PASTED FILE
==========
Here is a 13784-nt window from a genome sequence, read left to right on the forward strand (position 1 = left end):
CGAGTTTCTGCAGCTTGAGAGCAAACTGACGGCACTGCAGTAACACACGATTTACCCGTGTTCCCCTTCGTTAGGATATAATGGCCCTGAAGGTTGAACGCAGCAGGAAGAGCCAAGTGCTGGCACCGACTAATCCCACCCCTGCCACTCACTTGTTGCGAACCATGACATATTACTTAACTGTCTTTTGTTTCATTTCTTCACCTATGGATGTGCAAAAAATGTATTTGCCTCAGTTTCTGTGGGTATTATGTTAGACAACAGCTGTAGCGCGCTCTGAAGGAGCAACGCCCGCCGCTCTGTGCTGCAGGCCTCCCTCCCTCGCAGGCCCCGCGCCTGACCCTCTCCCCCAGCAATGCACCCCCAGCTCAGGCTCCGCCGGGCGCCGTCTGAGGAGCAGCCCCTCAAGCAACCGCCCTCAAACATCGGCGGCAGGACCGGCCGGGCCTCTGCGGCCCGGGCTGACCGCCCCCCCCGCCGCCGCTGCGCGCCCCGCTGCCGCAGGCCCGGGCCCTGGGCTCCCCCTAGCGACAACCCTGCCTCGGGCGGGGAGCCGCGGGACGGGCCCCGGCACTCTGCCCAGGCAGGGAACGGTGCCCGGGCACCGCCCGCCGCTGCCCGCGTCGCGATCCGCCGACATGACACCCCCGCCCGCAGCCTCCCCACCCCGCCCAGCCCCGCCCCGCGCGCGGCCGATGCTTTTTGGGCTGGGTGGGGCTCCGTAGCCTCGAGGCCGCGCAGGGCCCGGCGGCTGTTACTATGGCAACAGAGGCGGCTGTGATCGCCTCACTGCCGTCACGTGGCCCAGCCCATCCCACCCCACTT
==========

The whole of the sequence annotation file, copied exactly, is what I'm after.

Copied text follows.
Here is a 13784-nt window from a genome sequence, read left to right on the forward strand (position 1 = left end):
CGAGTTTCTGCAGCTTGAGAGCAAACTGACGGCACTGCAGTAACACACGATTTACCCGTGTTCCCCTTCGTTAGGATATAATGGCCCTGAAGGTTGAACGCAGCAGGAAGAGCCAAGTGCTGGCACCGACTAATCCCACCCCTGCCACTCACTTGTTGCGAACCATGACATATTACTTAACTGTCTTTTGTTTCATTTCTTCACCTATGGATGTGCAAAAAATGTATTTGCCTCAGTTTCTGTGGGTATTATGTTAGACAACAGCTGTAGCGCGCTCTGAAGGAGCAACGCCCGCCGCTCTGTGCTGCAGGCCTCCCTCCCTCGCAGGCCCCGCGCCTGACCCTCTCCCCCAGCAATGCACCCCCAGCTCAGGCTCCGCCGGGCGCCGTCTGAGGAGCAGCCCCTCAAGCAACCGCCCTCAAACATCGGCGGCAGGACCGGCCGGGCCTCTGCGGCCCGGGCTGACCGCCCCCCCCGCCGCCGCTGCGCGCCCCGCTGCCGCAGGCCCGGGCCCTGGGCTCCCCCTAGCGACAACCCTGCCTCGGGCGGGGAGCCGCGGGACGGGCCCCGGCACTCTGCCCAGGCAGGGAACGGTGCCCGGGCACCGCCCGCCGCTGCCCGCGTCGCGATCCGCCGACATGACACCCCCGCCCGCAGCCTCCCCACCCCGCCCAGCCCCGCCCCGCGCGCGGCCGATGCTTTTTGGGCTGGGTGGGGCTCCGTAGCCTCGAGGCCGCGCAGGGCCCGGCGGCTGTTACTATGGCAACAGAGGCGGCTGTGATCGCCTCACTGCCGTCACGTGGCCCAGCCCATCCCACCCCACTT